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And Dr Symon should know, having graduated from the University of Otago earlier this month with a PhD focusing on ''the communication of science in crime fiction''.
She also conducted an online survey of about 1000 crime fiction readers, and found more than 870 regarded accurate forensic science as ''very important''.
Dr Symon's first novel, Overkill, was published in New Zealand in 2007. Four more crime novels have followed.
Her first book has also been published in German, and will later this year be published in England for the first time which she said was ''exciting''.
Dr Symon has an earlier Otago bachelor of pharmacy degree, and practised as a pharmacist for some years.
After completing her first novel, she attended the University of Otago summer school in 2008, and undertook the school's most popular paper, forensic biology, wanting to learn more to help with her future crime writing.
Crime fiction was ''one of the most popular genres'' among book readers, and forensic science was often used in crime novels.
Her PhD study explored whether science could be communicated through crime fiction, and did this partly through the ''historic example'' of New Zealand author Ngaio Marsh, and two contemporary surveys.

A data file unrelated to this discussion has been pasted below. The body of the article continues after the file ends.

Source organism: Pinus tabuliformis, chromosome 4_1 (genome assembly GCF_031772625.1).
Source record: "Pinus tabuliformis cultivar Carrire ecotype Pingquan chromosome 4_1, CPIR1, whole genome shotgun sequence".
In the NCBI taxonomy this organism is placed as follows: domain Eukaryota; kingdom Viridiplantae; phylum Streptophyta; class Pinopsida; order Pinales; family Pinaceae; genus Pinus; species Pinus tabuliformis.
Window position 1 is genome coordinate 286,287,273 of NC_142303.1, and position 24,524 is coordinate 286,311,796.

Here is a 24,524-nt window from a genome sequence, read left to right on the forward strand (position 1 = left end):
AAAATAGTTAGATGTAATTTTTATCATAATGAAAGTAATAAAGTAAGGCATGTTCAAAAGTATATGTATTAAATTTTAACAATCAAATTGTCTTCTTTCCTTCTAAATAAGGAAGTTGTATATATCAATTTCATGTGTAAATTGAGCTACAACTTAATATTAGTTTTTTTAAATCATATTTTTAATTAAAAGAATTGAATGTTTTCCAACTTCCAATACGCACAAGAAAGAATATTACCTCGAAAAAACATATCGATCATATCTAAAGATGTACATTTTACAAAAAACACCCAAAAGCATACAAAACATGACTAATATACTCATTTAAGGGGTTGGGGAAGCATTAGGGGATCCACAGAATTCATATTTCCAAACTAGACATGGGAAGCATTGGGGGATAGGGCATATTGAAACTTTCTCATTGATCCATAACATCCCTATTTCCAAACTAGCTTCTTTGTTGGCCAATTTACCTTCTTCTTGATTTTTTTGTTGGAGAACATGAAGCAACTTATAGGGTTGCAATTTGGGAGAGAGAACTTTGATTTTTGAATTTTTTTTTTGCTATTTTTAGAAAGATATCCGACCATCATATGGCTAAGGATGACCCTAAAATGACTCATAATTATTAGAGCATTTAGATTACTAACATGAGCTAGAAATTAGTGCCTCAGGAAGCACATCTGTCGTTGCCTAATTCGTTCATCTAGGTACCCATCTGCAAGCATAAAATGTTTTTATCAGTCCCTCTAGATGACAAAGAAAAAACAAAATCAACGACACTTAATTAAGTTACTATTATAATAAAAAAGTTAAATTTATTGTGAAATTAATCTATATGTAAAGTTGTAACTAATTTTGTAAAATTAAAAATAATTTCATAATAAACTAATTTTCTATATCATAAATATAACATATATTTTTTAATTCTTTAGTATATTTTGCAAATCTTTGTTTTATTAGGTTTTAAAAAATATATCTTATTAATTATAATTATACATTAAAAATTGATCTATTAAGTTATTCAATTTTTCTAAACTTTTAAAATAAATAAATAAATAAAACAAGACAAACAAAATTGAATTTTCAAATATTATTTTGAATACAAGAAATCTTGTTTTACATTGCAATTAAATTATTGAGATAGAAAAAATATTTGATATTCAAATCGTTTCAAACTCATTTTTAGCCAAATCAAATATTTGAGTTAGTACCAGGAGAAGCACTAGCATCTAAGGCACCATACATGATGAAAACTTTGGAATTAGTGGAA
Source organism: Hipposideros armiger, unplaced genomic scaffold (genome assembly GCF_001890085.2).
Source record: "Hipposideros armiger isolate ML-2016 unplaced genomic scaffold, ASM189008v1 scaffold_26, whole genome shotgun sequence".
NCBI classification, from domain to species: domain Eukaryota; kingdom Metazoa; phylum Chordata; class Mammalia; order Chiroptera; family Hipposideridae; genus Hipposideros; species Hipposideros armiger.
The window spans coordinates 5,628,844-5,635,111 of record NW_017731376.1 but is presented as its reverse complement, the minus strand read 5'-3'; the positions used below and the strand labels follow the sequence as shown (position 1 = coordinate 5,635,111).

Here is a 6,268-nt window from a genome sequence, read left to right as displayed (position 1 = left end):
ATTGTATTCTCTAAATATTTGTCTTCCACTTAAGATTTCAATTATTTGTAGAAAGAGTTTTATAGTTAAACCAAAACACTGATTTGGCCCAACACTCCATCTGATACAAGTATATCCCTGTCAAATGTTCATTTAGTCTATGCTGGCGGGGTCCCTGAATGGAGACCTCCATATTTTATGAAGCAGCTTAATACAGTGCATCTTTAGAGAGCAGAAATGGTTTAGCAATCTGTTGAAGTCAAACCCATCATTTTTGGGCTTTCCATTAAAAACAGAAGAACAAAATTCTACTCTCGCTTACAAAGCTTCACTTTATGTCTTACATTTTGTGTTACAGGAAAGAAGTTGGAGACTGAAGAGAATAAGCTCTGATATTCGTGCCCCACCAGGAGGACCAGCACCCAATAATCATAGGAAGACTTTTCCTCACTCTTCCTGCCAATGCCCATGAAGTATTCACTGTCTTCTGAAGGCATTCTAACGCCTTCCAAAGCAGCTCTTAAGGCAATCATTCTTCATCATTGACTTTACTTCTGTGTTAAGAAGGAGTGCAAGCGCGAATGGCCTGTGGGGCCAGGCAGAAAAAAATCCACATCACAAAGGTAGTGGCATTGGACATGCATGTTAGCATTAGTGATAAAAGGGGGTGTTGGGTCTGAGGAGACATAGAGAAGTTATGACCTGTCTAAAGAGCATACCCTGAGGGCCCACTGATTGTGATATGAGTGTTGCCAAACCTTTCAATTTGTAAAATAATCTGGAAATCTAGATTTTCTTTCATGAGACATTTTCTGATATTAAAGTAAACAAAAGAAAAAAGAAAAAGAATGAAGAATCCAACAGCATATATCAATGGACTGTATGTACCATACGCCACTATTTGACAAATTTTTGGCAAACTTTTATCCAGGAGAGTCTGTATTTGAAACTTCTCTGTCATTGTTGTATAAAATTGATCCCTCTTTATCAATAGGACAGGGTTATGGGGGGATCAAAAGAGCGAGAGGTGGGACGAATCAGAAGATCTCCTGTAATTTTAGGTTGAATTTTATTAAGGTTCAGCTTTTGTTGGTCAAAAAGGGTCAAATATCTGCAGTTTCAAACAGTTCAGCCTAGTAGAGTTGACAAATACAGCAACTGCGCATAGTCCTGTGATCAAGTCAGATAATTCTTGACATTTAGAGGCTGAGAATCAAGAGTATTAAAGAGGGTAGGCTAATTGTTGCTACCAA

Marsh was known as one of the ''Queens of Crime'', with Agatha Christie, Dorothy L. Sayers and Margery Allingham.
In her 1955 novel Scales of Justice, Marsh used scientific knowledge about fish scales in the hunt for the killer of a victim found beside a stream.
The science was ''beautifully tied to the story'', Symon added.
Her research found fiction could be used to raise awareness about science, including forensic science.
Readers wanted real science, but did not want an excessively lengthy ''info-dump''.
Crime novels were usually fast-moving, and readers wanted real forensic science that ''carried the story forward'', rather than standing in the way.
''You have to work to keep your readers,'' she said.